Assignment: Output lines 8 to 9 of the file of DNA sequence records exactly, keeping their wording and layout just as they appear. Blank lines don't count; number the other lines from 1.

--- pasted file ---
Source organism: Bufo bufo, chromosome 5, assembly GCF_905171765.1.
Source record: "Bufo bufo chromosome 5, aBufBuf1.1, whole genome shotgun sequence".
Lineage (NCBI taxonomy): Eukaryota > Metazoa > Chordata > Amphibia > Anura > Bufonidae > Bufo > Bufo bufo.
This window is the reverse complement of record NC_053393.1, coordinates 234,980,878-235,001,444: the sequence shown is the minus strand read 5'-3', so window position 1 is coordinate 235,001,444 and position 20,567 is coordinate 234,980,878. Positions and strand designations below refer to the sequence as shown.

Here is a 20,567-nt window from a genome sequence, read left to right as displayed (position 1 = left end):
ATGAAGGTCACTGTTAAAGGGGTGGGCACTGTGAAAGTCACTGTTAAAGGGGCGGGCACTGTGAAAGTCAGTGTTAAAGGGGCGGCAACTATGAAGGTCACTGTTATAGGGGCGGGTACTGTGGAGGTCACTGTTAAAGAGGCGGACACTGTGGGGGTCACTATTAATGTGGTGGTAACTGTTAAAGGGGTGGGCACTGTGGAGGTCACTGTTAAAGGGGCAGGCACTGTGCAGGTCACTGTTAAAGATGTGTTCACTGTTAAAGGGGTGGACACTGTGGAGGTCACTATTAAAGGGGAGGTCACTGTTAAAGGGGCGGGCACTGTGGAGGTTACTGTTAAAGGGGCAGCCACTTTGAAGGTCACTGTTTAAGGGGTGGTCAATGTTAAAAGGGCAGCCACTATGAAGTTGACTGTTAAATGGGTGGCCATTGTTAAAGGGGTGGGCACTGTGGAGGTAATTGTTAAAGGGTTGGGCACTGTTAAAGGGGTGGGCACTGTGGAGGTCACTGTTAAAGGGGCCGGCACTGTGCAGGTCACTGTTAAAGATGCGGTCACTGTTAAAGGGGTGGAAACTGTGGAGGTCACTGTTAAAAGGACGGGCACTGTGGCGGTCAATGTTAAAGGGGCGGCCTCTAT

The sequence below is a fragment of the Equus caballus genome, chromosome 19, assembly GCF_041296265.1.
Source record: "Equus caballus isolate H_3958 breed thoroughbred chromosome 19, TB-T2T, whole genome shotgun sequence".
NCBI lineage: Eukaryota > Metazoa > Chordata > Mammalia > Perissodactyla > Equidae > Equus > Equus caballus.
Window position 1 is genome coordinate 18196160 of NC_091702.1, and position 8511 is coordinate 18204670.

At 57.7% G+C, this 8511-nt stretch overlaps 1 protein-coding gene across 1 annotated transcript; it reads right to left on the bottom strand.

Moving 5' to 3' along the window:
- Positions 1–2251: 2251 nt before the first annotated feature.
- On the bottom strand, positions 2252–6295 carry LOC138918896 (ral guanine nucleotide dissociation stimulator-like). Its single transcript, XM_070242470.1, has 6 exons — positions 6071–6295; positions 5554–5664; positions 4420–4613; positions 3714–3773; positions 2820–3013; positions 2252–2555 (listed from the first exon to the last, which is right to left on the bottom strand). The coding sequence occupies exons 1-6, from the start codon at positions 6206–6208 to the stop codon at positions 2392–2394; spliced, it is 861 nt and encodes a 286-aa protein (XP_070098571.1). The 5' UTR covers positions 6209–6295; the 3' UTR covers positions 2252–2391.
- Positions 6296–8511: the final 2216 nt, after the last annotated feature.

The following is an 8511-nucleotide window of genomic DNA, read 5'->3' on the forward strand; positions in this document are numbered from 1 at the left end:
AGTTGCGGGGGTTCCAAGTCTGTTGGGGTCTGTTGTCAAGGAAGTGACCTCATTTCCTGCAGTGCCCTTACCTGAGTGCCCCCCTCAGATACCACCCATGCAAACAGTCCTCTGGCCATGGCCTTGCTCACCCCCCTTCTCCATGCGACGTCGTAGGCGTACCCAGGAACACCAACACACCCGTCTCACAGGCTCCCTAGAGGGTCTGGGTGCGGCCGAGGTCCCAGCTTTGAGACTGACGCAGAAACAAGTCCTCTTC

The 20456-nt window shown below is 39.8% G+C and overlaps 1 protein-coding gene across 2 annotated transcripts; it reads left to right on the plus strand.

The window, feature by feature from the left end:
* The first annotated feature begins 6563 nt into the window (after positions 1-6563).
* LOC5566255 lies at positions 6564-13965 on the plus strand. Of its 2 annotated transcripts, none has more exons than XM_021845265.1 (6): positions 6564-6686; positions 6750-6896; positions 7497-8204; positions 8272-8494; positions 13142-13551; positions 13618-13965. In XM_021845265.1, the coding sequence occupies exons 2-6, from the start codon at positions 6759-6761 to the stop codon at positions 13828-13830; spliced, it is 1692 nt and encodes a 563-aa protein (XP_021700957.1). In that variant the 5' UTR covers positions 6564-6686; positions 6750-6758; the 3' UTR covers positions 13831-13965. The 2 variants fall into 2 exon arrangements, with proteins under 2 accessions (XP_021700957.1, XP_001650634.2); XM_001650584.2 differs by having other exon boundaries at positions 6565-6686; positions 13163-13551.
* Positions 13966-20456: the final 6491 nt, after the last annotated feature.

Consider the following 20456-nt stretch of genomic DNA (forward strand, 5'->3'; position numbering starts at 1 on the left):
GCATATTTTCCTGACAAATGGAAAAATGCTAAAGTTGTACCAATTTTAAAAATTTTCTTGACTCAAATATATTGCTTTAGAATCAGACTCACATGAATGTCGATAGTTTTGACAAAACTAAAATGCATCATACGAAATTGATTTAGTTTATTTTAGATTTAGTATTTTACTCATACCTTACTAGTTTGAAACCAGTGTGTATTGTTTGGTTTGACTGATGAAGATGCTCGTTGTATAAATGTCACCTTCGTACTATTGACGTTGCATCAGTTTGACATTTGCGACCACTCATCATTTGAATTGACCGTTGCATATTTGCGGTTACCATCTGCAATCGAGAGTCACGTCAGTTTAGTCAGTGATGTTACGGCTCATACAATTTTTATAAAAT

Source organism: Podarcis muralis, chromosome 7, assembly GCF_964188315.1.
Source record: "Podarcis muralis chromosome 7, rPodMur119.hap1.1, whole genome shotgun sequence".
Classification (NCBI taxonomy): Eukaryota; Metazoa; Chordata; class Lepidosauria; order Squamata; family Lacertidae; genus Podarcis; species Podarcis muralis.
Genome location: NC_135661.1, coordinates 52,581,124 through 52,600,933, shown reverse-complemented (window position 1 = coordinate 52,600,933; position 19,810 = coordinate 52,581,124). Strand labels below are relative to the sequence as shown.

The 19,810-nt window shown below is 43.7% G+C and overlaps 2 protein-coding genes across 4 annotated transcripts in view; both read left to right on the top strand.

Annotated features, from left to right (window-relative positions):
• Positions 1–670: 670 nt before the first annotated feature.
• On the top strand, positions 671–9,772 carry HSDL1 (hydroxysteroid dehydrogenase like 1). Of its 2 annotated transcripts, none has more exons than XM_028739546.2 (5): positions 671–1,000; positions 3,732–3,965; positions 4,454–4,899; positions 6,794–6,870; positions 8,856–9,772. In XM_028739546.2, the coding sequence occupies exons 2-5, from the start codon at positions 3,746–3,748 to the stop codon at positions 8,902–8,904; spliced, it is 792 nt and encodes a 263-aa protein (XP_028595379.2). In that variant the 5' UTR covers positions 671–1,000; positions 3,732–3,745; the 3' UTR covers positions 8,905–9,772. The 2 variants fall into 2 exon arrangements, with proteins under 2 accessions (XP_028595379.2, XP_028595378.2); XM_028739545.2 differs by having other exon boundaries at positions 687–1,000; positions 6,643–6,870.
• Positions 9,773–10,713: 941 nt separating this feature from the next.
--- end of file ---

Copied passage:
Source record: "Equus caballus isolate H_3958 breed thoroughbred chromosome 19, TB-T2T, whole genome shotgun sequence".
NCBI lineage: Eukaryota > Metazoa > Chordata > Mammalia > Perissodactyla > Equidae > Equus > Equus caballus.